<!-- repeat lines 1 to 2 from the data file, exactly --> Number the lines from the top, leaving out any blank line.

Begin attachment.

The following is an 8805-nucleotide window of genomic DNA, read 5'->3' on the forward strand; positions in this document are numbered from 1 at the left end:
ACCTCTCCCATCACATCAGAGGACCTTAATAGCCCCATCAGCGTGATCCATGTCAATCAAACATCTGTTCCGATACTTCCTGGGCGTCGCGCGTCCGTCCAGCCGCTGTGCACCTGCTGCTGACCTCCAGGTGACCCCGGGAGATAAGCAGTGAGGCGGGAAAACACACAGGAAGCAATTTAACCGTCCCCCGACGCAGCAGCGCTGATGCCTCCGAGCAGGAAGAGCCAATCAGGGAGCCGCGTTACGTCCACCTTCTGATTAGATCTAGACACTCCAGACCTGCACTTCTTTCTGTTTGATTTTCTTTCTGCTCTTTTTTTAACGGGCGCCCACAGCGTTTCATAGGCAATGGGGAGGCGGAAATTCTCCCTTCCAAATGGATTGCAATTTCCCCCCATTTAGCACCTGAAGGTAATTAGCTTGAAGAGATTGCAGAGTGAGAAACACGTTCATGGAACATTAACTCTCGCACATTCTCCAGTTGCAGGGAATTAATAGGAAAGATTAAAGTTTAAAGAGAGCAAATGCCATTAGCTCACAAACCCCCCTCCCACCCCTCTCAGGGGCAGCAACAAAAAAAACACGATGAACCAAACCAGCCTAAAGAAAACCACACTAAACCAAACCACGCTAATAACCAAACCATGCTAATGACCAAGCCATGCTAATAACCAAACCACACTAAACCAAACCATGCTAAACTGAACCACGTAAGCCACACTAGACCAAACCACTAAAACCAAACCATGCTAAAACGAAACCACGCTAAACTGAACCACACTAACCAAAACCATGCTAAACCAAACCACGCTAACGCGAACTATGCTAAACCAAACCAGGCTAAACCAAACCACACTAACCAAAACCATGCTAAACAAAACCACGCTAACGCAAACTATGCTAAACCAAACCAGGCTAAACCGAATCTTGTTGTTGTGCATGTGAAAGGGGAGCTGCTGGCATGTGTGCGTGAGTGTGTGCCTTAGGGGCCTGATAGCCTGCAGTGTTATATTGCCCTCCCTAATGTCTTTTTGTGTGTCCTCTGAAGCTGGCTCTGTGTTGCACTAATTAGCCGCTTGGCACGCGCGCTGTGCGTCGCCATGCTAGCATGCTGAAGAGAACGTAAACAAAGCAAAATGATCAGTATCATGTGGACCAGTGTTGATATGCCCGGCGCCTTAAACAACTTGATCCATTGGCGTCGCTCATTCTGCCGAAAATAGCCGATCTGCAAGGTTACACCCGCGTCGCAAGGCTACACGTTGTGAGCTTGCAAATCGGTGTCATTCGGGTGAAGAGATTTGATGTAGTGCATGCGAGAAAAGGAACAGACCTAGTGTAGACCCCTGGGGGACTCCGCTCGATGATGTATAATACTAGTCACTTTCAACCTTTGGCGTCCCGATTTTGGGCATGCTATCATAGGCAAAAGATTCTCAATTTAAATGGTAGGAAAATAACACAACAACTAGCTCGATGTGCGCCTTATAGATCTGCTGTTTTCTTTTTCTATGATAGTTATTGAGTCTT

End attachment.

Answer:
The following is an 8805-nucleotide window of genomic DNA, read 5'->3' on the forward strand; positions in this document are numbered from 1 at the left end:
ACCTCTCCCATCACATCAGAGGACCTTAATAGCCCCATCAGCGTGATCCATGTCAATCAAACATCTGTTCCGATACTTCCTGGGCGTCGCGCGTCCGTCCAGCCGCTGTGCACCTGCTGCTGACCTCCAGGTGACCCCGGGAGATAAGCAGTGAGGCGGGAAAACACACAGGAAGCAATTTAACCGTCCCCCGACGCAGCAGCGCTGATGCCTCCGAGCAGGAAGAGCCAATCAGGGAGCCGCGTTACGTCCACCTTCTGATTAGATCTAGACACTCCAGACCTGCACTTCTTTCTGTTTGATTTTCTTTCTGCTCTTTTTTTAACGGGCGCCCACAGCGTTTCATAGGCAATGGGGAGGCGGAAATTCTCCCTTCCAAATGGATTGCAATTTCCCCCCATTTAGCACCTGAAGGTAATTAGCTTGAAGAGATTGCAGAGTGAGAAACACGTTCATGGAACATTAACTCTCGCACATTCTCCAGTTGCAGGGAATTAATAGGAAAGATTAAAGTTTAAAGAGAGCAAATGCCATTAGCTCACAAACCCCCCTCCCACCCCTCTCAGGGGCAGCAACAAAAAAAACACGATGAACCAAACCAGCCTAAAGAAAACCACACTAAACCAAACCACGCTAATAACCAAACCATGCTAATGACCAAGCCATGCTAATAACCAAACCACACTAAACCAAACCATGCTAAACTGAACCACGTAAGCCACACTAGACCAAACCACTAAAACCAAACCATGCTAAAACGAAACCACGCTAAACTGAACCACACTAACCAAAACCATGCTAAACCAAACCACGCTAACGCGAACTATGCTAAACCAAACCAGGCTAAACCAAACCACACTAACCAAAACCATGCTAAACAAAACCACGCTAACGCAAACTATGCTAAACCAAACCAGGCTAAACCGAATCTTGTTGTTGTGCATGTGAAAGGGGAGCTGCTGGCATGTGTGCGTGAGTGTGTGCCTTAGGGGCCTGATAGCCTGCAGTGTTATATTGCCCTCCCTAATGTCTTTTTGTGTGTCCTCTGAAGCTGGCTCTGTGTTGCACTAATTAGCCGCTTGGCACGCGCGCTGTGCGTCGCCATGCTAGCATGCTGAAGAGAACGTAAACAAAGCAAAATGATCAGTATCATGTGGACCAGTGTTGATATGCCCGGCGCCTTAAACAACTTGATCCATTGGCGTCGCTCATTCTGCCGAAAATAGCCGATCTGCAAGGTTACACCCGCGTCGCAAGGCTACACGTTGTGAGCTTGCAAATCGGTGTCATTCGGGTGAAGAGATTTGATGTAGTGCATGCGAGAAAAGGAACAGACCTAGTGTAGACCCCTGGGGGACTCCGCTCGATGATGTATAATACTAGTCACTTTCAACCTTTGGCGTCCCGATTTTGGGCATGCTATCATAGGCAAAAGATTCTCAATTTAAATGGTAGGAAAATAACACAACAACTAGCTCGATGTGCGCCTTATAGATCTGCTGTTTTCTTTTTCTATGATAGTTATTGAGTCTT